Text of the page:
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Writing a Deploy Script in TypeScript

Published: 05/09/2022
Updated: 05/09/2022

Update 06/09/2022: A single day after doing this, when attempting to add some new features. I decided to rebuild the entire site in PHP as a custom static site generator. So this site is no longer even deployed with the script discussed in this post. Still a good read though, I think!

Disclaimer: This is not a tutorial, I am a PHP Developer, and I haven't worked with TypeScript or Node very much at all.

The Why

Usually I use a small PHP CLI application I wrote called ok to deploy my projects, it doesn't do much other than perform a few sanity checks, then create a date based tag for the repo. Usually I have the build process in a GitHub action (or equivalent e.g. BitBucket Pipeline script), but ok will look for a deploy.ok.php file in the root of the project it's deploying and, if it exists, run that before tagging the repo - pretty useful you know.

For one reason or another I decided I'd like this blog to be self-sufficient, maybe I'll decommission ok in the future, or maybe I'll want to work on my site somewhere I don't have access to my laptop with all my personal tooling already set up (disregard the fact I'll need to be cloning the repo and installing git for this - that comes with the static site hosted via GitHub pages territory). I'm aware I'll still need node etc. but I'd need that anyway to build the site locally (roll on moving the build step to GitHub actions).

The How

With TypeScript. Obviously.

Have a look

In all seriousness the most challenging part was running the file through a script defined in the package.json file. Since the script is written in TypeScript you can't do the usual node my-script.ts because node throws an absolute wobbly and refuses to run a TypeScript file (understandable, but I'm still annoyed).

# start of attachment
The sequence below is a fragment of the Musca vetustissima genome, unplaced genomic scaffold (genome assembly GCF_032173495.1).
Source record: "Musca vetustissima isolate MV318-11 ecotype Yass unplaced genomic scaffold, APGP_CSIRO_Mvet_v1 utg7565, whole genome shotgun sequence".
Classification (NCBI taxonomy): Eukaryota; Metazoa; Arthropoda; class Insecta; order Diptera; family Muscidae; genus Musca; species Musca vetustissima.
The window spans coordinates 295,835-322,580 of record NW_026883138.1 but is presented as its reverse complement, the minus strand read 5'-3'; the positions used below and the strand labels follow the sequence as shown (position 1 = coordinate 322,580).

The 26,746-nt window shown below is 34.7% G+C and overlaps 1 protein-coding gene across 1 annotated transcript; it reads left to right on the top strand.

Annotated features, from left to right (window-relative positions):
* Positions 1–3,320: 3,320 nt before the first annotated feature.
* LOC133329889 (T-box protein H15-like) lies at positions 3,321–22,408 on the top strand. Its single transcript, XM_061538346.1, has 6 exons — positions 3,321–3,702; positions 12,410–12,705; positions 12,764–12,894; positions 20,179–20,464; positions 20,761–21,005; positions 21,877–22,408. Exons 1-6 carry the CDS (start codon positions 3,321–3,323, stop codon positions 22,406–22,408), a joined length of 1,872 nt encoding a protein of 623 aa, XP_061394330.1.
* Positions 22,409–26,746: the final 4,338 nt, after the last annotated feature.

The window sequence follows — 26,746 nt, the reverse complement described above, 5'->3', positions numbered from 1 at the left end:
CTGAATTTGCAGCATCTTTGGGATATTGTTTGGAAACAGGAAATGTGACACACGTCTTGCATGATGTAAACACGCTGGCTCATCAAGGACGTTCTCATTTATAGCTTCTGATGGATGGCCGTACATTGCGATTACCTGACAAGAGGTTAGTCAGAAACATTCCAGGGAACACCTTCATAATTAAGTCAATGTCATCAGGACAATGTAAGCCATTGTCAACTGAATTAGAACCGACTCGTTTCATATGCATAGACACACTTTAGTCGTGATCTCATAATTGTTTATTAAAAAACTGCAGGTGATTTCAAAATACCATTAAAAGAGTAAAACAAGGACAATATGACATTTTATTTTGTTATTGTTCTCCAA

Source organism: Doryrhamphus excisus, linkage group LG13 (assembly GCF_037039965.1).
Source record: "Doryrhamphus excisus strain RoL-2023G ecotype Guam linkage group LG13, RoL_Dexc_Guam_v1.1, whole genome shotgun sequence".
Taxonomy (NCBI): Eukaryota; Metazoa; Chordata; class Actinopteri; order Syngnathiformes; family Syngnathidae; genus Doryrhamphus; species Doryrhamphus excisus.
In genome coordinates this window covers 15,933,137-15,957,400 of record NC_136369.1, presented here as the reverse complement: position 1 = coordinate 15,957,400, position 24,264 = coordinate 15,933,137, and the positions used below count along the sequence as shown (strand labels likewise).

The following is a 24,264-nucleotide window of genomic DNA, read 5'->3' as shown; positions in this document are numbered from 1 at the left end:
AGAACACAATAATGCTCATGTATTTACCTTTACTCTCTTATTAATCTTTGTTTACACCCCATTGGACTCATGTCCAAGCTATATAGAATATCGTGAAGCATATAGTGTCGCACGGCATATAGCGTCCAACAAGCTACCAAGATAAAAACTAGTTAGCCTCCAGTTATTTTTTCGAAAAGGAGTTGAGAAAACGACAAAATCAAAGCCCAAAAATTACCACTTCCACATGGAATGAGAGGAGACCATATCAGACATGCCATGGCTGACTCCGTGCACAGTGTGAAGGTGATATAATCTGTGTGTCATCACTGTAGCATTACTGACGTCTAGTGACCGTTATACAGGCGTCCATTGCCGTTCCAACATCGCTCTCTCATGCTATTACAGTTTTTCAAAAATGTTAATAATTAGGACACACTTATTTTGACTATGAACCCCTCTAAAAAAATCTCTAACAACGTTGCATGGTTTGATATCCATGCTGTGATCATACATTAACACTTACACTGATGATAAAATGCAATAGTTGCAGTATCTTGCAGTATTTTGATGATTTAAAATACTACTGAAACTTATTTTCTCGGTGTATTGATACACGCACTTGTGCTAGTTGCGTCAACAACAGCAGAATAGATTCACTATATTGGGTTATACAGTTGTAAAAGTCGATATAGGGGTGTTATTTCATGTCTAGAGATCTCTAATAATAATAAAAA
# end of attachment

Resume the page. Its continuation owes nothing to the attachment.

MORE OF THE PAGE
I soldiered on, trying ts-node, however this bad boy also likes to throw a wobbly because of the .ts extension (excuse me wtf?). Turned out to be something to do with the "type": "module" setting in my package.json - anyway the solution seemed to be ts-node-esm.

I'll give you one guess as to what ts-node-esm did when trying to run this file? You guessed it - threw an absolutely devastating wobbly - just at a different point in the process, providing me with what one might call a "false sense of hope". So, the hissy fit occurs when running the build via Vite's impressive JavaScript API - for some bewildering reason, at the point my vite.config.ts file was being used for the build, ts-node-esm just couldn't find @sveltejs/kit/vite - I was lost. My google-fu lead me to a familiar issue - "type": "module" - at this point I understood, this little config option was destroying my deploy script's fledgling life, but I needed everything else to continue working exactly as it did before, so, I refused to change it.

At this point I thought that maybe trying to run the TypeScript directly was a lost cause, I'd do what should be done with TypeScript and just compile it to JavaScript first. I try tsc deploy.ts && node deploy.js and lo-and-behold yet another meltdown about the bloody "type": "module" config. I was close to giving up, but this time, I was given a useful tip by the error output - something to the effect of: "Rename the file to deploy.cjs to treat it as common js instead of this stupid module stuff you've got going on and obviously don't understand". So, I did.

The final change to the project, making the npm run deploy command do tsc deploy.ts && mv deploy.js deploy.cjs && node deploy.cjs - probably terrible practice, probably will break, probably making any half-decent node-savvy developer cry. To be honest, haphazardly changing file extensions and expecting everything to work makes me uncomfortable, I don't feel like it should work, and I definitely don't feel like it's a good idea - but it did work, and that makes it a good idea. So for now, up to until it breaks or I move the build to GitHub actions, this is how it shall remain.


"The Why" section of this post is somewhat short, in hindsight that's because it really didn't make much sense to do this. I should have just done it in GitHub actions straight away. Oh well, it was a learning experience and that's what being a developer is all about - doing things the hard way for no good reason, reinventing the wheel, and then writing it off as a good thing because you learned something.

Have a good day!

I hope you enjoy automating something you don't need to automate when you next get the chance.

p.s if this makes it to the blog, it was deployed with the script in question via npm run deploy